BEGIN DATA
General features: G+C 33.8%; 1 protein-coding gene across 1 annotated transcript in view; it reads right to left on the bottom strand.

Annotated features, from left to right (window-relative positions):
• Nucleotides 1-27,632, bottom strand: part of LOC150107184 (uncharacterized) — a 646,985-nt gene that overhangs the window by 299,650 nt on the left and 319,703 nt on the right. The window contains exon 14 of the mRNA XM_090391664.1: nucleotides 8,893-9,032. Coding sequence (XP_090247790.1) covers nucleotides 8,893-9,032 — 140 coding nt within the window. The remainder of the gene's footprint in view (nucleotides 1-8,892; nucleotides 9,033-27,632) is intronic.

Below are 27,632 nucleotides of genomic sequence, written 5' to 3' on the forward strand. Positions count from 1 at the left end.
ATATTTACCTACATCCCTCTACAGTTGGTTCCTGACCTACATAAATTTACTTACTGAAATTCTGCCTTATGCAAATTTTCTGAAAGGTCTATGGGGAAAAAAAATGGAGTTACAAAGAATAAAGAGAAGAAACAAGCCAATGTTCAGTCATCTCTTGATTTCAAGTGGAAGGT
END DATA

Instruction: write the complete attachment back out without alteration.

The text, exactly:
General features: G+C 33.8%; 1 protein-coding gene across 1 annotated transcript in view; it reads right to left on the bottom strand.

Annotated features, from left to right (window-relative positions):
• Nucleotides 1-27,632, bottom strand: part of LOC150107184 (uncharacterized) — a 646,985-nt gene that overhangs the window by 299,650 nt on the left and 319,703 nt on the right. The window contains exon 14 of the mRNA XM_090391664.1: nucleotides 8,893-9,032. Coding sequence (XP_090247790.1) covers nucleotides 8,893-9,032 — 140 coding nt within the window. The remainder of the gene's footprint in view (nucleotides 1-8,892; nucleotides 9,033-27,632) is intronic.

Below are 27,632 nucleotides of genomic sequence, written 5' to 3' on the forward strand. Positions count from 1 at the left end.
ATATTTACCTACATCCCTCTACAGTTGGTTCCTGACCTACATAAATTTACTTACTGAAATTCTGCCTTATGCAAATTTTCTGAAAGGTCTATGGGGAAAAAAAATGGAGTTACAAAGAATAAAGAGAAGAAACAAGCCAATGTTCAGTCATCTCTTGATTTCAAGTGGAAGGT